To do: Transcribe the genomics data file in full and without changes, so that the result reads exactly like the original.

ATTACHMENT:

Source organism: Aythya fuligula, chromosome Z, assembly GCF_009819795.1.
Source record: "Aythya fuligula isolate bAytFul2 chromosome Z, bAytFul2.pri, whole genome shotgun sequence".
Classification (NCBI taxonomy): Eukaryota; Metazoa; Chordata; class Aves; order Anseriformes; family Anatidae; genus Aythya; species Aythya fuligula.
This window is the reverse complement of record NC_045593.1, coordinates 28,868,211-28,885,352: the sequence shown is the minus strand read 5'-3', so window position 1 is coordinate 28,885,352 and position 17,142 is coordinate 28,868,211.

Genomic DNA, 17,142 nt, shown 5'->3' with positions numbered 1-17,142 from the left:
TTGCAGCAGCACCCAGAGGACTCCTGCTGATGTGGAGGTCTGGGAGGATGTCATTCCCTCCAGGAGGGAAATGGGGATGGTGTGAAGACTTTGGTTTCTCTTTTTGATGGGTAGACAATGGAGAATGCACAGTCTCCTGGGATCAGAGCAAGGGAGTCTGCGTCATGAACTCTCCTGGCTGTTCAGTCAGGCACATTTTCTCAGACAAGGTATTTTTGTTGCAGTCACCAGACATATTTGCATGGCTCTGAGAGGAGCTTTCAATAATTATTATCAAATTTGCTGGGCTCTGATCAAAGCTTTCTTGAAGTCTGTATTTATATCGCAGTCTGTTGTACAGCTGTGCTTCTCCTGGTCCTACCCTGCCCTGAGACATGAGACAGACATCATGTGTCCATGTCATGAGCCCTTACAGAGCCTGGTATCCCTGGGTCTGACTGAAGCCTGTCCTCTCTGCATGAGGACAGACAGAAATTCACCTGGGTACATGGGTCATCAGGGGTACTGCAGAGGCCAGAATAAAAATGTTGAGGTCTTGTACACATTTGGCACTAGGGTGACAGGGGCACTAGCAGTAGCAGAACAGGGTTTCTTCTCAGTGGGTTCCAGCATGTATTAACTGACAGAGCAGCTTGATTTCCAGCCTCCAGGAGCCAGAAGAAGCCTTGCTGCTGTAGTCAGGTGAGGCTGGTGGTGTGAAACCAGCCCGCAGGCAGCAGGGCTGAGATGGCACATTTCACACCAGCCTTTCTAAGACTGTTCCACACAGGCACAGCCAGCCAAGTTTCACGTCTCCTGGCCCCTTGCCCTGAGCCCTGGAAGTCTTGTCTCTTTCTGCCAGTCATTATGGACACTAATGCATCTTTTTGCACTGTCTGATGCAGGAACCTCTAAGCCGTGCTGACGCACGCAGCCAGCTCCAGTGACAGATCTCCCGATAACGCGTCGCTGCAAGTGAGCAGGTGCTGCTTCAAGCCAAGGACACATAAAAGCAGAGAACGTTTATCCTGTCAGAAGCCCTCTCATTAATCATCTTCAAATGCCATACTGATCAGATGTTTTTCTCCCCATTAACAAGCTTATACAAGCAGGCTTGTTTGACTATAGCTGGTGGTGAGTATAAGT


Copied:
Source organism: Aythya fuligula, chromosome Z, assembly GCF_009819795.1.
Source record: "Aythya fuligula isolate bAytFul2 chromosome Z, bAytFul2.pri, whole genome shotgun sequence".
Classification (NCBI taxonomy): Eukaryota; Metazoa; Chordata; class Aves; order Anseriformes; family Anatidae; genus Aythya; species Aythya fuligula.
This window is the reverse complement of record NC_045593.1, coordinates 28,868,211-28,885,352: the sequence shown is the minus strand read 5'-3', so window position 1 is coordinate 28,885,352 and position 17,142 is coordinate 28,868,211.

Genomic DNA, 17,142 nt, shown 5'->3' with positions numbered 1-17,142 from the left:
TTGCAGCAGCACCCAGAGGACTCCTGCTGATGTGGAGGTCTGGGAGGATGTCATTCCCTCCAGGAGGGAAATGGGGATGGTGTGAAGACTTTGGTTTCTCTTTTTGATGGGTAGACAATGGAGAATGCACAGTCTCCTGGGATCAGAGCAAGGGAGTCTGCGTCATGAACTCTCCTGGCTGTTCAGTCAGGCACATTTTCTCAGACAAGGTATTTTTGTTGCAGTCACCAGACATATTTGCATGGCTCTGAGAGGAGCTTTCAATAATTATTATCAAATTTGCTGGGCTCTGATCAAAGCTTTCTTGAAGTCTGTATTTATATCGCAGTCTGTTGTACAGCTGTGCTTCTCCTGGTCCTACCCTGCCCTGAGACATGAGACAGACATCATGTGTCCATGTCATGAGCCCTTACAGAGCCTGGTATCCCTGGGTCTGACTGAAGCCTGTCCTCTCTGCATGAGGACAGACAGAAATTCACCTGGGTACATGGGTCATCAGGGGTACTGCAGAGGCCAGAATAAAAATGTTGAGGTCTTGTACACATTTGGCACTAGGGTGACAGGGGCACTAGCAGTAGCAGAACAGGGTTTCTTCTCAGTGGGTTCCAGCATGTATTAACTGACAGAGCAGCTTGATTTCCAGCCTCCAGGAGCCAGAAGAAGCCTTGCTGCTGTAGTCAGGTGAGGCTGGTGGTGTGAAACCAGCCCGCAGGCAGCAGGGCTGAGATGGCACATTTCACACCAGCCTTTCTAAGACTGTTCCACACAGGCACAGCCAGCCAAGTTTCACGTCTCCTGGCCCCTTGCCCTGAGCCCTGGAAGTCTTGTCTCTTTCTGCCAGTCATTATGGACACTAATGCATCTTTTTGCACTGTCTGATGCAGGAACCTCTAAGCCGTGCTGACGCACGCAGCCAGCTCCAGTGACAGATCTCCCGATAACGCGTCGCTGCAAGTGAGCAGGTGCTGCTTCAAGCCAAGGACACATAAAAGCAGAGAACGTTTATCCTGTCAGAAGCCCTCTCATTAATCATCTTCAAATGCCATACTGATCAGATGTTTTTCTCCCCATTAACAAGCTTATACAAGCAGGCTTGTTTGACTATAGCTGGTGGTGAGTATAAGT